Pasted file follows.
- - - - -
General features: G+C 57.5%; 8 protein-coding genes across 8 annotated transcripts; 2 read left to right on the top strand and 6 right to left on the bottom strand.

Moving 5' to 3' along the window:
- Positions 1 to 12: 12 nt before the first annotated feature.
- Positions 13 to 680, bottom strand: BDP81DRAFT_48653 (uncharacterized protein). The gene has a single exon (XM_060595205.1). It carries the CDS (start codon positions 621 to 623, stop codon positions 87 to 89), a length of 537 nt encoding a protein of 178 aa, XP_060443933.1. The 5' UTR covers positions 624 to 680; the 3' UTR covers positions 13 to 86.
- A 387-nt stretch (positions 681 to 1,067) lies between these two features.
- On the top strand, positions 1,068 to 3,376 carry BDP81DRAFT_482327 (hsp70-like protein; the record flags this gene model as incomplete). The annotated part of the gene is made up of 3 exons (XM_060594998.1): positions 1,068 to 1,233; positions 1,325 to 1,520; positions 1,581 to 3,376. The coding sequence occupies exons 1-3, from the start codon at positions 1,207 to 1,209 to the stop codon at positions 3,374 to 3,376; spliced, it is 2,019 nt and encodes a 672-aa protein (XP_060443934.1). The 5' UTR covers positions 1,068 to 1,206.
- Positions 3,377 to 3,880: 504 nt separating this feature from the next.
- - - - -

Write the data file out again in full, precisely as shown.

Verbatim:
General features: G+C 57.5%; 8 protein-coding genes across 8 annotated transcripts; 2 read left to right on the top strand and 6 right to left on the bottom strand.

Moving 5' to 3' along the window:
- Positions 1 to 12: 12 nt before the first annotated feature.
- Positions 13 to 680, bottom strand: BDP81DRAFT_48653 (uncharacterized protein). The gene has a single exon (XM_060595205.1). It carries the CDS (start codon positions 621 to 623, stop codon positions 87 to 89), a length of 537 nt encoding a protein of 178 aa, XP_060443933.1. The 5' UTR covers positions 624 to 680; the 3' UTR covers positions 13 to 86.
- A 387-nt stretch (positions 681 to 1,067) lies between these two features.
- On the top strand, positions 1,068 to 3,376 carry BDP81DRAFT_482327 (hsp70-like protein; the record flags this gene model as incomplete). The annotated part of the gene is made up of 3 exons (XM_060594998.1): positions 1,068 to 1,233; positions 1,325 to 1,520; positions 1,581 to 3,376. The coding sequence occupies exons 1-3, from the start codon at positions 1,207 to 1,209 to the stop codon at positions 3,374 to 3,376; spliced, it is 2,019 nt and encodes a 672-aa protein (XP_060443934.1). The 5' UTR covers positions 1,068 to 1,206.
- Positions 3,377 to 3,880: 504 nt separating this feature from the next.